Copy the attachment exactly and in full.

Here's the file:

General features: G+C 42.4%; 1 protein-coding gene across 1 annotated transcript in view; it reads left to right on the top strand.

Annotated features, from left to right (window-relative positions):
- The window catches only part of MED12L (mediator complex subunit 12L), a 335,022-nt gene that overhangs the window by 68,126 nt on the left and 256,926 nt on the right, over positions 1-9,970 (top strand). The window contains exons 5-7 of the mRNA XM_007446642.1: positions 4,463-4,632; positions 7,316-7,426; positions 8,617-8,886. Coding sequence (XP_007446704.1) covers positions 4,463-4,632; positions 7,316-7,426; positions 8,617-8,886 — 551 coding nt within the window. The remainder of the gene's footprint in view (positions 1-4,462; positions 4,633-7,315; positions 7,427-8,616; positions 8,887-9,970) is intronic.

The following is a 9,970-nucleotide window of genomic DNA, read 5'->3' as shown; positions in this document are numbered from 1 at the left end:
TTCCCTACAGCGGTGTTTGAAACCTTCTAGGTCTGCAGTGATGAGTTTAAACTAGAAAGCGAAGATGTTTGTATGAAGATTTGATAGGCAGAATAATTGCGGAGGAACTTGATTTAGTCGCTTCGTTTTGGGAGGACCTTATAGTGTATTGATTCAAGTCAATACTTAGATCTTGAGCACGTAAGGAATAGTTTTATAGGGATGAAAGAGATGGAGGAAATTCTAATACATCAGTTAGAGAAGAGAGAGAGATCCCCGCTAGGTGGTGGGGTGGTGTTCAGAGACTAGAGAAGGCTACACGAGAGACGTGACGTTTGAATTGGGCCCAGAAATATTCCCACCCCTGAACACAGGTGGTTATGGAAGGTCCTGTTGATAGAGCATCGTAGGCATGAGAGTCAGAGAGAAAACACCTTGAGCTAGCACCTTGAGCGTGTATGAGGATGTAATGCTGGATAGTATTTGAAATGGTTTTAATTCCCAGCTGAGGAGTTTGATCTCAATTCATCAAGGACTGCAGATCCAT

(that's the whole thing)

General features: G+C 42.4%; 1 protein-coding gene across 1 annotated transcript in view; it reads left to right on the top strand.

Annotated features, from left to right (window-relative positions):
- The window catches only part of MED12L (mediator complex subunit 12L), a 335,022-nt gene that overhangs the window by 68,126 nt on the left and 256,926 nt on the right, over positions 1-9,970 (top strand). The window contains exons 5-7 of the mRNA XM_007446642.1: positions 4,463-4,632; positions 7,316-7,426; positions 8,617-8,886. Coding sequence (XP_007446704.1) covers positions 4,463-4,632; positions 7,316-7,426; positions 8,617-8,886 — 551 coding nt within the window. The remainder of the gene's footprint in view (positions 1-4,462; positions 4,633-7,315; positions 7,427-8,616; positions 8,887-9,970) is intronic.

The following is a 9,970-nucleotide window of genomic DNA, read 5'->3' as shown; positions in this document are numbered from 1 at the left end:
TTCCCTACAGCGGTGTTTGAAACCTTCTAGGTCTGCAGTGATGAGTTTAAACTAGAAAGCGAAGATGTTTGTATGAAGATTTGATAGGCAGAATAATTGCGGAGGAACTTGATTTAGTCGCTTCGTTTTGGGAGGACCTTATAGTGTATTGATTCAAGTCAATACTTAGATCTTGAGCACGTAAGGAATAGTTTTATAGGGATGAAAGAGATGGAGGAAATTCTAATACATCAGTTAGAGAAGAGAGAGAGATCCCCGCTAGGTGGTGGGGTGGTGTTCAGAGACTAGAGAAGGCTACACGAGAGACGTGACGTTTGAATTGGGCCCAGAAATATTCCCACCCCTGAACACAGGTGGTTATGGAAGGTCCTGTTGATAGAGCATCGTAGGCATGAGAGTCAGAGAGAAAACACCTTGAGCTAGCACCTTGAGCGTGTATGAGGATGTAATGCTGGATAGTATTTGAAATGGTTTTAATTCCCAGCTGAGGAGTTTGATCTCAATTCATCAAGGACTGCAGATCCAT